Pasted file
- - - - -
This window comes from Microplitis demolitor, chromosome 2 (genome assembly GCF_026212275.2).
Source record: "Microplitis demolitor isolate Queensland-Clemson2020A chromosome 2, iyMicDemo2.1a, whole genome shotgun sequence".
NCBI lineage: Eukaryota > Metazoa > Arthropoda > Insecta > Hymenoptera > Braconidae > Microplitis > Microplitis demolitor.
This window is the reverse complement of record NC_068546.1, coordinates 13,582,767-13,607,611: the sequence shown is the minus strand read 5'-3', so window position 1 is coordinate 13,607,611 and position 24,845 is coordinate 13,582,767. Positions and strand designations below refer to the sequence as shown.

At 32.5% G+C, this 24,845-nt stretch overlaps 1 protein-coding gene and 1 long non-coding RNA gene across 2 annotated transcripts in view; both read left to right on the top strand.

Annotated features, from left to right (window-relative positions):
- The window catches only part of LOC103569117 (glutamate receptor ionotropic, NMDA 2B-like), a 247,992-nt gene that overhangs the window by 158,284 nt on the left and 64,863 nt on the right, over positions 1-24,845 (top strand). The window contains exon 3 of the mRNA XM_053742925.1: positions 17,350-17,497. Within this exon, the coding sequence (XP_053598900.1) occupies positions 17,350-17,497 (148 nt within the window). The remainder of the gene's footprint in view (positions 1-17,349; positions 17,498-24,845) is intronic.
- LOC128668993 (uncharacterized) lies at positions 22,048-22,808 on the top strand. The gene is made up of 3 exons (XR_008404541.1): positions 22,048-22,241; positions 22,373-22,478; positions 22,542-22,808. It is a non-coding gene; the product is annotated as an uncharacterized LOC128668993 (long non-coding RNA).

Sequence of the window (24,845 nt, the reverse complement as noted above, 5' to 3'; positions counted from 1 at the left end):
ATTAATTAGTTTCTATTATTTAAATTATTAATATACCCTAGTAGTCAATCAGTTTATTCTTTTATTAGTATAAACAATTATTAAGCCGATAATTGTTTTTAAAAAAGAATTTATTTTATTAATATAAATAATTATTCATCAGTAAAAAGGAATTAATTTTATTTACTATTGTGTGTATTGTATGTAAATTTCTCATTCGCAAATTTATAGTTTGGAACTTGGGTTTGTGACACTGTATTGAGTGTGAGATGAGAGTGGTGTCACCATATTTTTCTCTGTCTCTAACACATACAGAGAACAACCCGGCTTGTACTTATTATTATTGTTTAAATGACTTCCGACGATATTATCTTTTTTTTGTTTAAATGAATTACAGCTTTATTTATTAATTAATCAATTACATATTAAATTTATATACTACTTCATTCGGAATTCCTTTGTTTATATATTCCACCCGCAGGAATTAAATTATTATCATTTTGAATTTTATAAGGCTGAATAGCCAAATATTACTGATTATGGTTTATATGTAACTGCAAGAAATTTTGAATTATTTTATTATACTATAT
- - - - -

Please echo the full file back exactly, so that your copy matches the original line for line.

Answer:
This window comes from Microplitis demolitor, chromosome 2 (genome assembly GCF_026212275.2).
Source record: "Microplitis demolitor isolate Queensland-Clemson2020A chromosome 2, iyMicDemo2.1a, whole genome shotgun sequence".
NCBI lineage: Eukaryota > Metazoa > Arthropoda > Insecta > Hymenoptera > Braconidae > Microplitis > Microplitis demolitor.
This window is the reverse complement of record NC_068546.1, coordinates 13,582,767-13,607,611: the sequence shown is the minus strand read 5'-3', so window position 1 is coordinate 13,607,611 and position 24,845 is coordinate 13,582,767. Positions and strand designations below refer to the sequence as shown.

At 32.5% G+C, this 24,845-nt stretch overlaps 1 protein-coding gene and 1 long non-coding RNA gene across 2 annotated transcripts in view; both read left to right on the top strand.

Annotated features, from left to right (window-relative positions):
- The window catches only part of LOC103569117 (glutamate receptor ionotropic, NMDA 2B-like), a 247,992-nt gene that overhangs the window by 158,284 nt on the left and 64,863 nt on the right, over positions 1-24,845 (top strand). The window contains exon 3 of the mRNA XM_053742925.1: positions 17,350-17,497. Within this exon, the coding sequence (XP_053598900.1) occupies positions 17,350-17,497 (148 nt within the window). The remainder of the gene's footprint in view (positions 1-17,349; positions 17,498-24,845) is intronic.
- LOC128668993 (uncharacterized) lies at positions 22,048-22,808 on the top strand. The gene is made up of 3 exons (XR_008404541.1): positions 22,048-22,241; positions 22,373-22,478; positions 22,542-22,808. It is a non-coding gene; the product is annotated as an uncharacterized LOC128668993 (long non-coding RNA).

Sequence of the window (24,845 nt, the reverse complement as noted above, 5' to 3'; positions counted from 1 at the left end):
ATTAATTAGTTTCTATTATTTAAATTATTAATATACCCTAGTAGTCAATCAGTTTATTCTTTTATTAGTATAAACAATTATTAAGCCGATAATTGTTTTTAAAAAAGAATTTATTTTATTAATATAAATAATTATTCATCAGTAAAAAGGAATTAATTTTATTTACTATTGTGTGTATTGTATGTAAATTTCTCATTCGCAAATTTATAGTTTGGAACTTGGGTTTGTGACACTGTATTGAGTGTGAGATGAGAGTGGTGTCACCATATTTTTCTCTGTCTCTAACACATACAGAGAACAACCCGGCTTGTACTTATTATTATTGTTTAAATGACTTCCGACGATATTATCTTTTTTTTGTTTAAATGAATTACAGCTTTATTTATTAATTAATCAATTACATATTAAATTTATATACTACTTCATTCGGAATTCCTTTGTTTATATATTCCACCCGCAGGAATTAAATTATTATCATTTTGAATTTTATAAGGCTGAATAGCCAAATATTACTGATTATGGTTTATATGTAACTGCAAGAAATTTTGAATTATTTTATTATACTATAT